Creating a Culture of Consent

Throughout our time in high school and as we prepare for college, it is crucial we learn how to stand up for ourselves. As students, every day we navigate power dynamics with our teachers, administrators, coaches and parents. In order to self advocate for ourselves and ensure our safety, we need better consent education at University Prep. 

We need a comprehensive and medically accurate curriculum that includes lessons on consent and healthy boundaries. The middle school curriculum must build the foundation for students to establish safe boundaries and learn good decision-making skills. This should not only be incorporated within health classes but also during assemblies, advisory DEI-SEL activities and with posters around the school. In high school, it is crucial that we have intersectional consent lessons that are sex-positive and reflect LGBTQ+ identities. 

In March 2020, Washington State passed Referendum 90, a comprehensive sexual health education bill to be implemented in public schools. The bill states, ​​“students need a safe place to ask questions, to fully understand consent, and to have the information they need to make safe decisions.”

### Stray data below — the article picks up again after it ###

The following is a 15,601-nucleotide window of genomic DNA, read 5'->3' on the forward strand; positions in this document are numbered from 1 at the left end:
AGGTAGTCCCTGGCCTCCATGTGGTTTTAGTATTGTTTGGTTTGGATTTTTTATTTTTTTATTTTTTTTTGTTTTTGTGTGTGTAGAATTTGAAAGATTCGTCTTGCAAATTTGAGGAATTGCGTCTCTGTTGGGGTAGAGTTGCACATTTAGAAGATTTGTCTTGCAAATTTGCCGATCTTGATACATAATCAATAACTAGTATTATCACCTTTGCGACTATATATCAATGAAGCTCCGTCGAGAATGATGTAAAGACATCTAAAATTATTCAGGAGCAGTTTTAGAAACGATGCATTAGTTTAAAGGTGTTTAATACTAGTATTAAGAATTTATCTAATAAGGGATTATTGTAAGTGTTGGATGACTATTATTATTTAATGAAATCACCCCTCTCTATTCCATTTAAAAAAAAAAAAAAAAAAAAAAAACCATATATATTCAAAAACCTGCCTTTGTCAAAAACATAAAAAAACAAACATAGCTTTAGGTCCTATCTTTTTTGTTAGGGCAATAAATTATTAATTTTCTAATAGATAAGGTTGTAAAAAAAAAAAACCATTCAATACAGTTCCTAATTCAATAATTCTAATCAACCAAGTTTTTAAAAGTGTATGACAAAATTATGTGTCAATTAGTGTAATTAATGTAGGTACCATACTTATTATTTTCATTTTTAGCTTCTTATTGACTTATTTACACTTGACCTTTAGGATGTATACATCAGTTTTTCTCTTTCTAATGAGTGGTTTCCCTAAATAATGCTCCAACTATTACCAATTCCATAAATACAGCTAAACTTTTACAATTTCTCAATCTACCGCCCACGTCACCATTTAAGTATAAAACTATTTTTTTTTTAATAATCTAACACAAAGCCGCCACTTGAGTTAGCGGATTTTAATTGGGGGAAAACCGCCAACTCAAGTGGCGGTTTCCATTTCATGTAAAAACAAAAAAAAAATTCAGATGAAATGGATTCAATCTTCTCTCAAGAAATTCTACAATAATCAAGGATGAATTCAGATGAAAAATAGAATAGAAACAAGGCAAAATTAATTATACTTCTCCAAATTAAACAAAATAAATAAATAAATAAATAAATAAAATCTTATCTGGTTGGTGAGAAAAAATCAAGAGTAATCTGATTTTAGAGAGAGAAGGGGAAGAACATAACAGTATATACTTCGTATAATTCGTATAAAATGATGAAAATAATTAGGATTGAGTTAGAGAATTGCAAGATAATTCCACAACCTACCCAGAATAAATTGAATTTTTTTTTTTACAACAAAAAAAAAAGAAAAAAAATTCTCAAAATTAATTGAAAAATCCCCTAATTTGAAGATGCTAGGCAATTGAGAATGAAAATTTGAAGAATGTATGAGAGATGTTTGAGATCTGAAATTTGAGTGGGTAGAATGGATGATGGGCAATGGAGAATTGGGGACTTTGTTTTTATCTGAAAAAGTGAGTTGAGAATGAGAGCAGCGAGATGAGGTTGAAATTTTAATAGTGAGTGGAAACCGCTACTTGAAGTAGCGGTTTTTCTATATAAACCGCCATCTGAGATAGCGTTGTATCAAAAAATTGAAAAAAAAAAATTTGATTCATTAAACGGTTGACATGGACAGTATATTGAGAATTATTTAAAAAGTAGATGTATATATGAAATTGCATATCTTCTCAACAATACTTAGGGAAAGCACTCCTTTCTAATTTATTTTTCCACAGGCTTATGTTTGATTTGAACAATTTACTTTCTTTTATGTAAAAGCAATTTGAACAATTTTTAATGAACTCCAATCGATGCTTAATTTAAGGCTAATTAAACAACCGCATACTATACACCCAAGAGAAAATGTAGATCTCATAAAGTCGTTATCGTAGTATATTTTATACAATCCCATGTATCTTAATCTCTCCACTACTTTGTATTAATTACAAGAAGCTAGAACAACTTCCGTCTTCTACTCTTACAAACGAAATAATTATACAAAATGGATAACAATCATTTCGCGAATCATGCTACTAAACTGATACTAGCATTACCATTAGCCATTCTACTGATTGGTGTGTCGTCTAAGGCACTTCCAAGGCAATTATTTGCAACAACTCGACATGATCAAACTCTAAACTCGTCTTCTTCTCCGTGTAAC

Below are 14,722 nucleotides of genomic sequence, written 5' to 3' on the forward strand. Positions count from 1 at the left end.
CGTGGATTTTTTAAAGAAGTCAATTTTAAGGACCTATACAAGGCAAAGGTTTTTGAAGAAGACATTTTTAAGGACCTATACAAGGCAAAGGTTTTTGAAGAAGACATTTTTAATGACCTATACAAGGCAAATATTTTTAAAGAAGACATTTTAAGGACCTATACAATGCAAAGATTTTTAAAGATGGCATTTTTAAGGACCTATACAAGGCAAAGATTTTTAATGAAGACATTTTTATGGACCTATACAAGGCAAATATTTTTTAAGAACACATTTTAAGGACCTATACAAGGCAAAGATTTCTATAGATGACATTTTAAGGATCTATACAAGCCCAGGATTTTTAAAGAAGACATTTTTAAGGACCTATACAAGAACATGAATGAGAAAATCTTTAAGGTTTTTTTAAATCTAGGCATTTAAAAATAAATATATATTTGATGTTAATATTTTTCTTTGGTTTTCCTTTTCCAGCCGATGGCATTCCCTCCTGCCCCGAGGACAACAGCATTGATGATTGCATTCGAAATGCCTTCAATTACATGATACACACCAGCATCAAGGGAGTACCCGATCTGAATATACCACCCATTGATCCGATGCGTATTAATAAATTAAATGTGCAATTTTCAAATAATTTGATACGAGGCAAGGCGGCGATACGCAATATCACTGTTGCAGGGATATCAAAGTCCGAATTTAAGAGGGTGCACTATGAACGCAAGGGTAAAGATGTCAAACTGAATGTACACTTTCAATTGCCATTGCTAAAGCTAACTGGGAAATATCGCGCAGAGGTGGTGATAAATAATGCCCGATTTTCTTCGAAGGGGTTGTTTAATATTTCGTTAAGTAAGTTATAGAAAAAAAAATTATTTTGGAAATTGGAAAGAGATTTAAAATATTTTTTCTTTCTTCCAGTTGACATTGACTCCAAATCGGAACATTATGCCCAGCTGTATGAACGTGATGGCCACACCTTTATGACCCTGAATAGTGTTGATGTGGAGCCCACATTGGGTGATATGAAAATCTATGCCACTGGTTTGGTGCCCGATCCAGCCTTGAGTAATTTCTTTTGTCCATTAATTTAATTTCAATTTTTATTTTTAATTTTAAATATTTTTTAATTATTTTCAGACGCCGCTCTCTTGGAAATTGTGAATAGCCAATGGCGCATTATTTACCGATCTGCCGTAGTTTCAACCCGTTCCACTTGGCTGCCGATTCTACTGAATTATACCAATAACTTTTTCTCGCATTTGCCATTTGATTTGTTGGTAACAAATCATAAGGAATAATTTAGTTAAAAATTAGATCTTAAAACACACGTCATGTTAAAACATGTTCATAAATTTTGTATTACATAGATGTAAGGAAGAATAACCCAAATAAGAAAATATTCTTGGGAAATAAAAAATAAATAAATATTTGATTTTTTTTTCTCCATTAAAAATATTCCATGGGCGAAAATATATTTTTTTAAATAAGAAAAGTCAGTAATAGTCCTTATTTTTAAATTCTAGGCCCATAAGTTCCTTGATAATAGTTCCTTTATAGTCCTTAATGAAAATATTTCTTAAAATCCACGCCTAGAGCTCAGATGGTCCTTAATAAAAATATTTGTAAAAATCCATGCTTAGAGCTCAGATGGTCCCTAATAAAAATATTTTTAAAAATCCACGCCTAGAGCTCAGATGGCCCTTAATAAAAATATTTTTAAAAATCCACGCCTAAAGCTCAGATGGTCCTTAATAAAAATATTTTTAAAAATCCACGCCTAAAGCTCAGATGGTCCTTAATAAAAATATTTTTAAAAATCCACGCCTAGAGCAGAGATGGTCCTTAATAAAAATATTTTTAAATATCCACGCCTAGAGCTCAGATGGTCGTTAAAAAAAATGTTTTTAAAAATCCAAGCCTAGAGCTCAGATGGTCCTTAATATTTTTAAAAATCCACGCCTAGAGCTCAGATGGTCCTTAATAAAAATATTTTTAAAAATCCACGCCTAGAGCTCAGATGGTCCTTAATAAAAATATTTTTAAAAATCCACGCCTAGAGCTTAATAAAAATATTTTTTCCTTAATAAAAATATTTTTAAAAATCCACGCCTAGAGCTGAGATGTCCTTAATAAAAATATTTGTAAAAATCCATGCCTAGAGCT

Even though Referendum 90 does not apply to UPrep because it is an independent school, UPrep can and must incorporate lessons and themes from the legislation into our education. A crucial part of consent education is understanding healthy boundaries. These boundaries need to be taught to not just adults but students too. We need to know what healthy teacher-student, coach-athlete and romantic relationship boundaries look like. 

Four years ago UPrep sent students to the Georgetown Day School Summit on Sexual Assault and Consent for the first time. The students returning from the summit formed the Sexual Assault and Consent Prevention Team to bring back information from their experience.

 Consent education teaches us that our voice has power, that respect is important and that our “no” matters. Consent is important in every aspect of life, not just with sex or relationships. 

Consent education starts with dialogue. Peer-to-peer workshops and advocacy have a real impact. We need more engagement and leadership from students and administrators in our community to expand this work.